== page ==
Simple, Reliable HPLC Analyses of Organic Acids
Using Water-Compatible Allure or Ultra C18 Columns
- Use 100% aqueous mobile phases without losing retention.
- Simple, isocratic method.
- Complete resolution of critical organic acids, including quinic and tartaric.
Organic acids are common components in foods and beverages, and play a critical role in product characteristics like taste and aroma. They can be tested for in many food products including fruits, cheeses, and various beverages such as juices and wines. Organic acids can originate in the foods themselves (e.g. cranberries) or can be produced by food processing (e.g. alcoholic fermentation). A method that allows resolution of organic acids, as well as their quantification, can help determine product quality and authenticity.
Reversed phase HPLC coupled with UV-Vis detection is a popular technique for organic acid analysis because it is easy to use. One common method, AOAC method 986.13, stipulates reversed phase HPLC using two C18 stationary phase columns in series. Because organic acids are low in molecular weight, and have polar functionalities, 100% aqueous buffer is the mobile phase of choice. A low pH buffer is used to ensure that all acidic groups are protonated (otherwise, the organic acids are neutral), thus allowing the best interaction between the organic acids and the C18 stationary phase. However, using a 100% aqueous mobile phase can cause the C18 chain in conventional C18 columns to collapse. Phase collapse results in loss of retention, and the column must be flushed with organic mobile phase, a time consuming step, to restore chain structure and column performance.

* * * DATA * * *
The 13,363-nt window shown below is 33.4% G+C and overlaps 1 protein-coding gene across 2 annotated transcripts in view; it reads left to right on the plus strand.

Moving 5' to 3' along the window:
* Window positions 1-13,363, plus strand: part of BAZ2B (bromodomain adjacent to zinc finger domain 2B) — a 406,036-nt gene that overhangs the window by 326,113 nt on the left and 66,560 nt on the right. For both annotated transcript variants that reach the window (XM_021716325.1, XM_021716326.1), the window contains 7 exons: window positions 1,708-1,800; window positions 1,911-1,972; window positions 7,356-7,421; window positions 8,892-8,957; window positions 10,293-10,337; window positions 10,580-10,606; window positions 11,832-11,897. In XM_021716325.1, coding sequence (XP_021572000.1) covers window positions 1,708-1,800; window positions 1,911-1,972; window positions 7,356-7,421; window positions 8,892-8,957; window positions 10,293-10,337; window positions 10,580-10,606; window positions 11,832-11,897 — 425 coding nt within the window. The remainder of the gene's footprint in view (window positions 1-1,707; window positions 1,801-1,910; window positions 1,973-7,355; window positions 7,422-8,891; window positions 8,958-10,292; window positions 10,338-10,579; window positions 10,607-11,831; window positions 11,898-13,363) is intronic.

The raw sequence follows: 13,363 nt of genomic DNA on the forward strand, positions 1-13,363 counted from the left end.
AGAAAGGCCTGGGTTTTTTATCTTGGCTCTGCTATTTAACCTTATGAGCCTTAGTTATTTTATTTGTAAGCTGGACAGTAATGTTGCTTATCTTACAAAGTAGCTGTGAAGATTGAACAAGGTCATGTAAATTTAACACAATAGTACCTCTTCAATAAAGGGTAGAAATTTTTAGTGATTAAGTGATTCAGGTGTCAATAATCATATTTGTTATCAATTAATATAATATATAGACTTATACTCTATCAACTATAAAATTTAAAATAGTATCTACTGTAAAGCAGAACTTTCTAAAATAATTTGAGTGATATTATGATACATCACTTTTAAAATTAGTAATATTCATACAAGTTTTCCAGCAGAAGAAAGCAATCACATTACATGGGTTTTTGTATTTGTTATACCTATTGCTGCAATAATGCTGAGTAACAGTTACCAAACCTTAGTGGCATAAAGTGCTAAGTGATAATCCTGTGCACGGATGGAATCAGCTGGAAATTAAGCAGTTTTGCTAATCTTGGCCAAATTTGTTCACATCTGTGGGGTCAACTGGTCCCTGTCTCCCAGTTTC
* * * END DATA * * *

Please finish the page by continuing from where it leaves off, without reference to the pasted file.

Three Restek columns—the Ultra Aqueous C18 column, the AllureAqueous C18 column, and the Allure Organic Acids column—were designed using aqueous-compatible C18 phases that combat phase collapse. The advantage of using these columns is demonstrated in Figure 1 by the fast analysis of organic acids on a Shimadzu Prominence 20A system. Here, we compared the ability of the Ultra Aqueous C18 phase and a conventional C18 phase to withstand phase collapse. The Ultra Aqueous C18 phase resolves organic acids in a 100% aqueous mobile phase without loss of retention. In comparison, the conventional C18 phase suffers a complete loss of retention following phase collapse when used under the same conditions. Thus, in an analysis that requires, or is improved by, a mobile phase with a high aqueous content, an Ultra Aqueous C18 column is the superior choice.
In analyses of organic acids, specifically, under high aqueous mobile phase conditions, the Allure Organic Acids column is the column of choice. We have developed a method using a 300mm Allure Organic Acids column to separate critical organic acids: tartaric, quinic, malic, citric and fumaric acids. This method uses 100% aqueous mobile phase as recommended by AOAC method 986.13. In addition to allowing repeated injections in 100% aqueous mobile phase without the severe lose of retention observed with conventional C18 column technology, the Allure Organic Acids column is prepared and tested specifically for separating organic acids. Figure 2 shows that tartaric and quinic acids are resolved to baseline; Figure 3 shows typical analyses under the conditions we recommend.
Figure 2 Excellent resolution of organic acids, including tartaric and quinic acids, on an Allure Organic Acids column.
Figure 3 Sharp, easily differentiated organic acid profiles for cranberry juice cocktail on an Allure Organic Acids column.